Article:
RALEIGH — Wake's contentious school board races culminated Monday in the Raleigh Convention Center with dueling news conferences on school diversity, the issue that has come to define this year's campaign.
On the eve of today's election, a group of business leaders, pastors, politicians and school administrators calling themselves the "Friends of Diversity" gathered to urge voters to support long-standing efforts to maintain socioeconomic balance in the state's largest school system.
But when the civic, business and political leaders finished and the microphones were turned off, challengers to the diversity policy seized the podium to call for assigning children to the schools closest to their homes. They also distributed copies of a recent SAS Institute report that questioned how well Wake is meeting the academic needs of low-income and minority students.
Four district school board seats in Wake's suburban areas are on the ballot today. Although the candidates are also concerned about spending and year-round schools, the greatest divide in all four races is between supporters of busing to maintain diversity and challengers who want a system of neighborhood schools. Contests for Raleigh mayor and City Council, DurhamCity Council and Cary Town Council are also on the ballot.
If neighborhood-school proponents sweep into office in the quartet of school board races, Wake schools could be dramatically reshaped after 30 years of busing.
"It seems to have now come down to a referendum on diversity," said Keith Sutton, the school board's lone black member and a supporter of the diversity policy. His seat is not on the ballot.
Jim Goodmon, president and chief executive officer of Raleigh's Capitol Broadcasting Co., which owns the television station WRAL, was among several who said that, without busing to maintain diversity, the county's schools would resegregate and poor children would cluster in failing schools.
"We know, if you have all low-income kids in a school and they have no power and no voice, we know what will happen to those schools," Goodmon said.
Goodmon shared the microphone with an African-American pastor, a former school board member and teacher who helped integrate Wake's schools 30 years ago, and the mayor of Knightdale, Russell Killen.
Killen called diversity the "bedrock" of Wake's successful school system, which he credits with attracting economic growth to the region. He said neighborhood schools would create "have and have-not schools" and hurt eastern Wake's ability to prosper.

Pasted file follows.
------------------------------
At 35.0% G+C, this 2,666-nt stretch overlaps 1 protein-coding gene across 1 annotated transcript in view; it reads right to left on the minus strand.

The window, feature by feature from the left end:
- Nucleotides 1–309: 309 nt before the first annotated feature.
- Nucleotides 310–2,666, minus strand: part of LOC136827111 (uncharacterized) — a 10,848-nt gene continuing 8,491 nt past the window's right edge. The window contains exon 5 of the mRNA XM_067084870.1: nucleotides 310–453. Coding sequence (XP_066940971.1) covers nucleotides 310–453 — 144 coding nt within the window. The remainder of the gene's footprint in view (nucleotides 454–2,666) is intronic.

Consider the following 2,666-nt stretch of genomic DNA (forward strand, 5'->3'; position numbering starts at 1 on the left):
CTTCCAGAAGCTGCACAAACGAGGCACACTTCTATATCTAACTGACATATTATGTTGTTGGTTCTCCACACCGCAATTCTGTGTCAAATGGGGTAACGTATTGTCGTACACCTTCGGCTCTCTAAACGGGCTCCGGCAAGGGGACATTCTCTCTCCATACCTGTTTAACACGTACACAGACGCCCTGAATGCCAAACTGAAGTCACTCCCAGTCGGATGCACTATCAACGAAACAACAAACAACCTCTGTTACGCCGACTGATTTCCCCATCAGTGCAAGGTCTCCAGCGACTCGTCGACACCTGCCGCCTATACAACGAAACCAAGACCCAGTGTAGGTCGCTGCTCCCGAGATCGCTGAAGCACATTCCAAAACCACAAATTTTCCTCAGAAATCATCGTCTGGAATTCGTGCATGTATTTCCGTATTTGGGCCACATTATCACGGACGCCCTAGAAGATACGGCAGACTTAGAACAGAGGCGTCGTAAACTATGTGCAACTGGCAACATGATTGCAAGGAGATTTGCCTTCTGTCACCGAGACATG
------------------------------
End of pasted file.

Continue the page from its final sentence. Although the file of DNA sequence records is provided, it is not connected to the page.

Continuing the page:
"I don't want to see us be divided at a time like this," Killen said. "I don't want to see us build walls around neighborhoods."
Other well-known county leaders stood behind the podium, including Raleigh Mayor Charles Meeker, former Wake Superintendent Bill McNeal and Raleigh businessman Smedes York.
But a few minutes after they dispersed, Bill Randall, a retired military man who moved to Wake Forest from Florida last year, took the floor. Randall, a candidate for Congress, said the school system is wrong to think that poor children can't succeed without government intervention.
"I find it personally an insult when people say that those who come from a low-income community don't have a chance," said Randall, who is black, "unless we bureaucrats do things to stack the deck in their favor."
In the audience, the four candidates who support letting children go to schools closer to where they live -- Chris Malone, John Tedesco, Deborah Prickett and Debra Goldman -- applauded.
Tedesco said that neighborhood schools would help poor children as well, by putting resources in their local schools rather than busing them to more affluent neighborhoods.
"Moms in Southeast Raleigh are crying because they have to get their kids to the other side of Cary," Tedesco said. "They just want good schools in their community."
The SAS report
Critics of the diversity policy are trying to use the new SAS report, which was released by the school system Friday, to bolster their case.
"We had people on stage saying how things are going so well," said Joe Ciulla, a leader of the Wake Schools Community Alliance, a parents group that handed out the SAS report. "This report refutes that claim, and before voters go to the polls they should have this information."
The SAS report, which the company has stressed was not meant to evaluate the diversity policy, questioned whether the way Wake analyzes student performance camouflages schooling inadequacies for low-income students. It found that students in Wake's higher-poverty schools did worse than expected compared with similar schools statewide.
The report also questioned why Wake had a lower percentage of minority students taking Algebra I in eighth grade compared with other school districts.
The SAS report was delivered to the school district June 30 but wasn't released to school board members until Friday.
"We really regret this showed up in the campaign," said William Sanders, who co-authored the SAS report. "We wished it had been discussed by the leadership."
David Holdzkom, Wake's assistant superintendent for evaluation and research, called it a "technical disagreement" between Wake and SAS on how to assess the performance of low-income students -- which Sanders said understates the difference. "We don't see anything in the report that requires a response from us," Holdzkom said.
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